In terms of premenstrual syndrome (PMS), clinical data suggests that oral administration of a fennel extract reduced the symptoms of PMS including stress, cluster and somatic symptoms, excitement, and depression46,47. One meta-analysis investigated the effects of fennel on pain associated with primary dysmenorrhea and compared these data with that of mefenamic acid48. Twelve clinical trials were included in the analysis, and the results showed that ingestion of fennel extracts significantly (p < 0.01) reduced the pain intensity of dysmenorrhea as compared with placebo. The effect of fennel versus mefenamic acid did not differ, suggesting that fennel supplements were as effective as mefenamic acid48. Thus, these results support the MTM use of fennel for dysmenorrhea.


Rosmarinus officinalis L. (rosemary, Laminaceae) is native to the Mediterranean region of Europe and has been used in traditional systems of medicine as an antibacterial, antitumor, anticancer, antidiabetic, anti-inflammatory, antinociceptive, antioxidant and antithrombotic agent49. In MTM, rosemary has been traditionally used as an antispasmodic to treat dysmenorrhea, as well as a postnatal bath and to treat vaginal infections22,50,51,52,53. Lemonica et al.54 reported that rosemary extracts may have anti-implantation activities, but these extracts did not have abortive effects, nor did they impact the normal development of the embryo after implantation (no embryotoxic effects). Rosemary extracts have been used as antimicrobial agents against vaginal infections in pregnant women55. One in vitro study showed that essential oils of rosemary had antimicrobial activities against five Gram-positive and Gram-negative bacteria strains and two Candida strains obtained from pregnant women with vaginal infections56.

In one clinical trial, a rosemary extract was tested in a randomized double-blinded study involving 82 female students with primary dysmenorrhea57. To be included in the study, the participants had to have moderate dysmenorrhea with normal menstrual bleeding. Treatment with the extract significantly (p < 0.001) reduced the pain intensity score and the menstrual bleeding score, thus rosemary was effective for the treatment of primary dysmenorrhea, having similar activity to 250 mg of mefenamic acid capsules57. Several phytocompounds have been identified in rosemary extracts, such as caffeic acid, carnosic acid, chlorogenic acid, monomeric acid, oleanolic acid, rosmarinic acid, ursolic acid, alpha-pinene, camphor, carnosol, eucalyptol, rosmadial, rosmanol, rosmaquinones A and B, secohinokio, and derivatives of eugenol and luteolin. Eugenol, rosmanol, cirsimaritin and salvigenin appear to be some of the compounds in rosemary that are responsible for the antinociceptive effects, as they can act on the γ-aminobutyric acid (GABA-A) receptor57.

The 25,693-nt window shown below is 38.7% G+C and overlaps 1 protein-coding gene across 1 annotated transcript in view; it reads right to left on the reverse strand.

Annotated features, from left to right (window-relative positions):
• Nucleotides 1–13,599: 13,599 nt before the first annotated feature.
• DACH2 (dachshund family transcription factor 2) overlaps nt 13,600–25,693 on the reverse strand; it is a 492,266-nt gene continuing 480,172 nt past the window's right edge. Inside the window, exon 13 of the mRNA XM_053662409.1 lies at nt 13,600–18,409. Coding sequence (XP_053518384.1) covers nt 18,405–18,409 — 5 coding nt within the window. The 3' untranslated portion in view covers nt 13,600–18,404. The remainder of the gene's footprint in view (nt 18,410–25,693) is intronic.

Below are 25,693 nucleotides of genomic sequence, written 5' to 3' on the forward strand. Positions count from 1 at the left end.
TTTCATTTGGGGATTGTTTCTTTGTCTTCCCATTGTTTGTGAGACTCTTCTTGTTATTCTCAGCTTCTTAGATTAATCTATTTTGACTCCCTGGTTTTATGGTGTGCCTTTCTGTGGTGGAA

Ginger (Zingiber officinale Roscoe, Zingiberaceae) is a perennial herb with a subterranean, branched rhizome (root) that has a characteristic aromatic odor, a pungent and aromatic taste and are internally pale yellow to brown in color58. The plant is native to South-east Asia and is cultivated in the tropical regions in both the eastern and western hemispheres, and it is cultivated in Africa, China, India, and Jamaica, and India58. Ginger products widely used globally as teas, capsules, syrups, and dried rhizomes for the management of digestive diseases, inflammation and the nausea and vomiting of pregnancy. Oral administration of ginger-containing products has been used for the treatment of many gastrointestinal ailments including motion sickness, chemotherapy-induced nausea, post-surgical nausea and vomiting, and morning sickness59,60,61,62,63. In MTM, ginger is used for the management of nausea and vomiting in pregnancy. Clinical studies suggest that ginger may be useful for the management of morning sickness, as oral ginger reduced the severity of nausea and vomiting in some pregnant women59,60,61,62,63,64. The phenolic chemical constituents vary among the different forms of ginger and have a variety of pharmacological properties including antibacterial (including against Helicobacter pylori), antipyretic, analgesic, and anti-inflammatory activities, maybe explaining the effects of ginger on the gastrointestinal track. Viljoen et al.64 performed a meta-analysis and systematic review of the randomized controlled trials for ginger in the treatment of nausea and vomiting associated with pregnancy. Twelve randomized controlled clinical trials involving 1278 pregnant women were included in the review. The results of this analysis showed that ginger significantly (p = 0.0002) improved the symptoms of nausea at a dose of < 1500 mg/day as compared with placebo but did not reduce the incidence of vomiting. Ginger appears to be safe and did not increase the risk of spontaneous abortion compared with placebo64. Ginger was shown to be more effective than vitamin B6 in two studies, and its use was preferred over dimenhydrinate due to fewer adverse events. The overall safety of ginger use in pregnancy was confirmed by several of the trials that followed patients through childbirth. No significant adverse events were observed with ginger versus placebo. The limitations of these studies are due to the subjectivity in the measurement of nausea and the fact that the treatment times were short (one week at most), since most women experience longer period of nausea during their first trimester of pregnancy. The data suggest that ginger may have potential benefit for reducing nausea in pregnancy64.